Nov 1 2022
Hope Lowdermilk

Programmatic Advertising 101: What is Programmatic Video Advertising?


Each month, Basis Technologies’ Programmatic 101 series tackles a different facet of programmatic advertising—from best practices for buyers, to competitors in the space, to trends you should know.

The advertising industry is constantly expanding with new channels, platforms, and formats, but video continues to be an important part of any advertiser’s media mix. In fact, eMarketer predicts that $62.96 billion will be spent on programmatic digital video this year, and that over half of total programmatic digital display ad spending will go to video. Clearly, now is a critical time for advertisers to tune in!

In order to do so, advertisers must understand what programmatic video advertising is, the different types of programmatic video available to run in a DSP, and the advantages it can bring to media campaigns. Need a refresher? You’ve come to the right place!

What is Programmatic Video Advertising?

Programmatic video advertising leverages technology to buy and serve video ads that are shown during other video content. These ads may be served across exchanges or publishers, within traditional display ad slots, or across television devices.

There are two main buckets that programmatic video can be organized into: online video and advanced TV.

Online video:

Within the online video bucket, there are two different types to be aware of: instream and outstream video.

Instream video is served before (pre-roll), during (mid-roll), or after (post-roll) streaming video content. One example would be the ads that run before YouTube videos (if you’re not using an ad blocker extension, that is!)

Outstream video is served outside of video player environments. This type of ad unit typically includes less traditional video placements, such as:

  • In-article/in-feed: Videos served within the content of an article or within a feed
  • Native: Videos that mimic the appearance and style of the surrounding content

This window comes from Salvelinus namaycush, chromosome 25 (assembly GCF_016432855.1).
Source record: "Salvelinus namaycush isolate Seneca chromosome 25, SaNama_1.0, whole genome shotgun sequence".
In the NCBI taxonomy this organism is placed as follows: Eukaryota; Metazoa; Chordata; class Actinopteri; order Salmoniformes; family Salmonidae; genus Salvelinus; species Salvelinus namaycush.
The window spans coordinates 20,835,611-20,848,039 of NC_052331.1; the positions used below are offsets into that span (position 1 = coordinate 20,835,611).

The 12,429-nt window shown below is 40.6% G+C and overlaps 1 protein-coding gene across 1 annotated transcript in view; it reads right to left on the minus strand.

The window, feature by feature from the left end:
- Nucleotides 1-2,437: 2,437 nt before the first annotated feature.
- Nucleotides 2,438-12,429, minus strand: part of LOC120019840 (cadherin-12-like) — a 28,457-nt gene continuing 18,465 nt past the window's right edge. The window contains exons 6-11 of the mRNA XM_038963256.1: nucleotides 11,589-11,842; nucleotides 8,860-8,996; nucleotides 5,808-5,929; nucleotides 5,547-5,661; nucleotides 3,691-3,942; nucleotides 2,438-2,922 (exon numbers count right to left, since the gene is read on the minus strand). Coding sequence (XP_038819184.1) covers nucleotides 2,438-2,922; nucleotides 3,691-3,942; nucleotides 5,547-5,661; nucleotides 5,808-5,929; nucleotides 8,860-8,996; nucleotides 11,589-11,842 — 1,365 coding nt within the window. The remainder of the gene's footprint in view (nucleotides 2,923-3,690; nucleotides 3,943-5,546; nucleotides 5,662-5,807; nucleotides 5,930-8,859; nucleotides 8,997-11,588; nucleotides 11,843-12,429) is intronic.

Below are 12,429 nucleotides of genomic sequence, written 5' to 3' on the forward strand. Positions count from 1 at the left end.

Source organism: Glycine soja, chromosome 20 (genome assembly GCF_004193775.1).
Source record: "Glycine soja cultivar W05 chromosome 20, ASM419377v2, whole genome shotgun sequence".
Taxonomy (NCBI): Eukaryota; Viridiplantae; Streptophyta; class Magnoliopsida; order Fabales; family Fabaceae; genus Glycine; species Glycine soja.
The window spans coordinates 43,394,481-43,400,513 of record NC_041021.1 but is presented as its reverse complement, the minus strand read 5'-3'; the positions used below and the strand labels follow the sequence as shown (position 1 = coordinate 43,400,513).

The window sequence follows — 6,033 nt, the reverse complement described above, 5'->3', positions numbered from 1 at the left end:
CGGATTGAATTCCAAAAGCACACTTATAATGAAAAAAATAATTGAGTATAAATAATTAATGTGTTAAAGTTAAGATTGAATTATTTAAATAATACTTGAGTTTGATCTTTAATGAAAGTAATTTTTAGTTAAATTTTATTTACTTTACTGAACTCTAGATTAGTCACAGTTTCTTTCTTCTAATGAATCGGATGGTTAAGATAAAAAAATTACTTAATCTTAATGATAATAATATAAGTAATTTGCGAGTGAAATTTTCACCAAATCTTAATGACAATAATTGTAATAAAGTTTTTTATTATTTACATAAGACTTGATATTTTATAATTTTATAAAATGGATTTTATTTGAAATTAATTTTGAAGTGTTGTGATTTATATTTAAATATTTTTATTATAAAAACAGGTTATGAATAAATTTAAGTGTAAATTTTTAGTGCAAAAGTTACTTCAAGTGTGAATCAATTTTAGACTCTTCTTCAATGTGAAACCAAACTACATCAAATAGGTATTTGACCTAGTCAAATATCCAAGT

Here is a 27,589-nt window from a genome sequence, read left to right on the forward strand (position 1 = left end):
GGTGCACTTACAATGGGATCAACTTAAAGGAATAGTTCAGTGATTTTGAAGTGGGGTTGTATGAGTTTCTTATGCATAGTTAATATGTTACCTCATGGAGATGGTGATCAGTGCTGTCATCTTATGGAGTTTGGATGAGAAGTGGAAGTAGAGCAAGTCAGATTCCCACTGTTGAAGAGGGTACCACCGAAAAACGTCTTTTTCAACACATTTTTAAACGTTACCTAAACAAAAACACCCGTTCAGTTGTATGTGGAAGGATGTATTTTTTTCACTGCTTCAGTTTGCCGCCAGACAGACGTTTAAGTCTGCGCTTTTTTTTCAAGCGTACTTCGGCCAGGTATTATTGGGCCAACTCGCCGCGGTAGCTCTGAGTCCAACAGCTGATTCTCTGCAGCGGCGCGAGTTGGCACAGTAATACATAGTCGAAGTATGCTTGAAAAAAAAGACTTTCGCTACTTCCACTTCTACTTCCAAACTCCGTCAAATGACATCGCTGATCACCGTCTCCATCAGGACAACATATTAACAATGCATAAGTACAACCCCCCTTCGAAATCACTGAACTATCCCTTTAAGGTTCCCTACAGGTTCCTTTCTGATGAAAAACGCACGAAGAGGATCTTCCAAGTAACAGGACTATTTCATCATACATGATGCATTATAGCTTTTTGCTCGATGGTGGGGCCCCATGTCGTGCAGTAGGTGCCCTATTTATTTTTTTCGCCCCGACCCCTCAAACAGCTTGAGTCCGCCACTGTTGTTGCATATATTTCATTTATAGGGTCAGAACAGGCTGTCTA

• In-banner: Videos served in display ad slots (320x50 slots are most common here)—these generally do not include audio and are short in length
  • Interstitial: High-impact, full screen videos that cover the interface of the host app or website

Advanced TV:

Advanced TV is an umbrella term for TV that’s delivered outside of the traditional linear TV model. In general, advanced TV offers increased targeting and measurement when compared with linear TV. Advanced TV includes:

  • Over the top (OTT): Video content that is included before, during, or after television content that is served via the internet instead of network/cable distribution. While OTT refers to the video content itself, connected TV (CTV) refers to an internet-connected device (such as a Smart TV, tablet, or smartphone) that facilitates the delivery of that video content.
  • Addressable TV: Unlike OTT, addressable TV is more closely related to linear TV in that it uses traditional distribution to serve video ads. What differentiates addressable from linear TV is that it utilizes programmatic technology and audience segmentation to serve different ads to different households.
  • Programmatic TV: The method of using programmatic technology to purchase linear television spots. Of all the advanced TV types discussed here, programmatic TV most closely resembles traditional TV buying in that it can measure reach and frequency.

Benefits of Programmatic Video

While buying video programmatically comes with a variety of benefits, let’s review the top five:

1. Greater Targeting Precision

Advertisers can tap into first- and third-party data when buying video programmatically, which allows them to target their audiences more precisely.

2. Low Barrier to Entry

The use of programmatic technology means that advertisers don’t have to worry about high minimum spends or upfront contracts. In addition, since most programmatic inventory is sold on a dynamic CPM, any cost efficiencies that are driven via optimizations are passed right back into advertiser’s wallets.

3. Increased Scale

When an advertiser buys video programmatically, they get access to 40+ exchanges in one buy. In addition, thanks to the invention of cross-device targeting, advertisers can target a user who saw their video ad across multiple devices, allowing for higher frequency and greater recall of video messaging.

4. Greater Agility

Since advertisers don’t have to work with middleman publishers when buying programmatic video ads, they can quickly update their video messaging, turn off creative that’s not performing well, and change their targeting in real time.

5. Advanced Reporting

Buying video programmatically offers advertisers a suite of performance metrics to look at, plus the flexibility of slicing and dicing performance data by DMA, audience, and more. However, there can be limitations with reporting for advanced TV depending on how you end up buying the inventory—if you’re buying traditional TV spots, for example, you won’t be able to track things like click-through-rate or viewability.

Of all the different ways advertisers can leverage programmatic video, connected TV advertising is becoming increasingly important. CTV is leading the significant growth of digital video ad spend, and has been particularly impactful in the 2022 US election cycle.

Now that you know all about programmatic video and its benefits, take your knowledge to the next level by diving into our guide to connected TV advertising!

Get the Connected TV Guide